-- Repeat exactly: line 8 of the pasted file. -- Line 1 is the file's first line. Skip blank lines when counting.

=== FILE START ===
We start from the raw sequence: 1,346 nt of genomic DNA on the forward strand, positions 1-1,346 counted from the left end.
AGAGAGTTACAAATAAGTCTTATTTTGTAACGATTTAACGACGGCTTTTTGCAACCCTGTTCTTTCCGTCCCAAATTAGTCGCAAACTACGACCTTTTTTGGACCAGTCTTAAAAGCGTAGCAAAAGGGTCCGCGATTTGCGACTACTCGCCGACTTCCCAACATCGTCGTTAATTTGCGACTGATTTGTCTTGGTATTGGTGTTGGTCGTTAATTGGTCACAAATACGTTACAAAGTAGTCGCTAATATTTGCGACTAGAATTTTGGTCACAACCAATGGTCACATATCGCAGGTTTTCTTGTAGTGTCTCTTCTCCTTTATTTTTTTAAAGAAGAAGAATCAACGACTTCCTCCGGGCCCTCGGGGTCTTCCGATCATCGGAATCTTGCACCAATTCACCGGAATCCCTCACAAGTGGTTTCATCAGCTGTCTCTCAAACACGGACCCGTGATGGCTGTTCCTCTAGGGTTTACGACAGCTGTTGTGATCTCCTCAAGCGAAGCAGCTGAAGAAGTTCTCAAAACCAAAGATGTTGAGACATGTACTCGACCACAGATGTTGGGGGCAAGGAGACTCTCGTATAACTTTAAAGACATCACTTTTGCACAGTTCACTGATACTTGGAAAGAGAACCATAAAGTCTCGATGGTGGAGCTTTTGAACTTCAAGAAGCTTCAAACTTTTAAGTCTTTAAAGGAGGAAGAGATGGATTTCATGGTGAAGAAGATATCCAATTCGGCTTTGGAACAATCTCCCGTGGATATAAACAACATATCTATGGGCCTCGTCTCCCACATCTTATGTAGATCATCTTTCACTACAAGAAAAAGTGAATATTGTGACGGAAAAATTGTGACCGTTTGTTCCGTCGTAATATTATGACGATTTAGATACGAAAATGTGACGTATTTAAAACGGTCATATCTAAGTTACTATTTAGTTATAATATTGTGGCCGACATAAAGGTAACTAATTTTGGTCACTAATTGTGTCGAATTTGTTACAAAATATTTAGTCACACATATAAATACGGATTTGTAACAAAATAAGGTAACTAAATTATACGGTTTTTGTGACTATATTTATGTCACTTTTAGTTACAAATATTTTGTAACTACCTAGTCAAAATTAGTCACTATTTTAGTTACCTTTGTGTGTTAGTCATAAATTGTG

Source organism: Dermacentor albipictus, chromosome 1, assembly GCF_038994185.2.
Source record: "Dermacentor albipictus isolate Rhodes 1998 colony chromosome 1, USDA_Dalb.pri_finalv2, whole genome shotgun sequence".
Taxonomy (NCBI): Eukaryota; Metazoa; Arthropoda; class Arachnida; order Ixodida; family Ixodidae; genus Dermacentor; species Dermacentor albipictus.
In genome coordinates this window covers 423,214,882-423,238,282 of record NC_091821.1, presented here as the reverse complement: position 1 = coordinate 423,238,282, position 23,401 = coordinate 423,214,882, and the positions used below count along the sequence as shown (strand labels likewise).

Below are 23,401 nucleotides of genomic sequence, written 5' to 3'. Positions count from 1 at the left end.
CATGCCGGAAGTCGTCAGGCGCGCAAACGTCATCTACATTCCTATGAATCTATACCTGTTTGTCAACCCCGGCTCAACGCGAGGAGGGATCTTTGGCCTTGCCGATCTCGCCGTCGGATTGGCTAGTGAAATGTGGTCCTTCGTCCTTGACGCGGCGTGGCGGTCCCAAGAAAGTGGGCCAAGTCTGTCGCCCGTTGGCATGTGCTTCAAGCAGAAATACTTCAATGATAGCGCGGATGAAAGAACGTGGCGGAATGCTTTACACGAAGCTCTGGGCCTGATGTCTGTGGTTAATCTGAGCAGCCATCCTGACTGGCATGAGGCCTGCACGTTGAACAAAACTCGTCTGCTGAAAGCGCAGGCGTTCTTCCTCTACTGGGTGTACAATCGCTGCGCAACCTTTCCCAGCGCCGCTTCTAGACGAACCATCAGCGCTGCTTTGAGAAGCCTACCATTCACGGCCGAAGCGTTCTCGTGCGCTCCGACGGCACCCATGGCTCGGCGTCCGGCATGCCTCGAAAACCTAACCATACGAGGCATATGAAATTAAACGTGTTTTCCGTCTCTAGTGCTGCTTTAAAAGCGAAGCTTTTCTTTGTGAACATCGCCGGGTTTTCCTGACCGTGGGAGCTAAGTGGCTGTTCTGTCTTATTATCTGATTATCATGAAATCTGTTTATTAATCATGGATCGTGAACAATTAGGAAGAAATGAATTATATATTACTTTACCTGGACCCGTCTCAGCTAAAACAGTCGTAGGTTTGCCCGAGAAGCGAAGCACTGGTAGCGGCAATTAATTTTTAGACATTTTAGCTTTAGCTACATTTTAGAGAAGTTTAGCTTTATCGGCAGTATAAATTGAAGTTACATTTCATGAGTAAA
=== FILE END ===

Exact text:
CATGCCGGAAGTCGTCAGGCGCGCAAACGTCATCTACATTCCTATGAATCTATACCTGTTTGTCAACCCCGGCTCAACGCGAGGAGGGATCTTTGGCCTTGCCGATCTCGCCGTCGGATTGGCTAGTGAAATGTGGTCCTTCGTCCTTGACGCGGCGTGGCGGTCCCAAGAAAGTGGGCCAAGTCTGTCGCCCGTTGGCATGTGCTTCAAGCAGAAATACTTCAATGATAGCGCGGATGAAAGAACGTGGCGGAATGCTTTACACGAAGCTCTGGGCCTGATGTCTGTGGTTAATCTGAGCAGCCATCCTGACTGGCATGAGGCCTGCACGTTGAACAAAACTCGTCTGCTGAAAGCGCAGGCGTTCTTCCTCTACTGGGTGTACAATCGCTGCGCAACCTTTCCCAGCGCCGCTTCTAGACGAACCATCAGCGCTGCTTTGAGAAGCCTACCATTCACGGCCGAAGCGTTCTCGTGCGCTCCGACGGCACCCATGGCTCGGCGTCCGGCATGCCTCGAAAACCTAACCATACGAGGCATATGAAATTAAACGTGTTTTCCGTCTCTAGTGCTGCTTTAAAAGCGAAGCTTTTCTTTGTGAACATCGCCGGGTTTTCCTGACCGTGGGAGCTAAGTGGCTGTTCTGTCTTATTATCTGATTATCATGAAATCTGTTTATTAATCATGGATCGTGAACAATTAGGAAGAAATGAATTATATATTACTTTACCTGGACCCGTCTCAGCTAAAACAGTCGTAGGTTTGCCCGAGAAGCGAAGCACTGGTAGCGGCAATTAATTTTTAGACATTTTAGCTTTAGCTACATTTTAGAGAAGTTTAGCTTTATCGGCAGTATAAATTGAAGTTACATTTCATGAGTAAA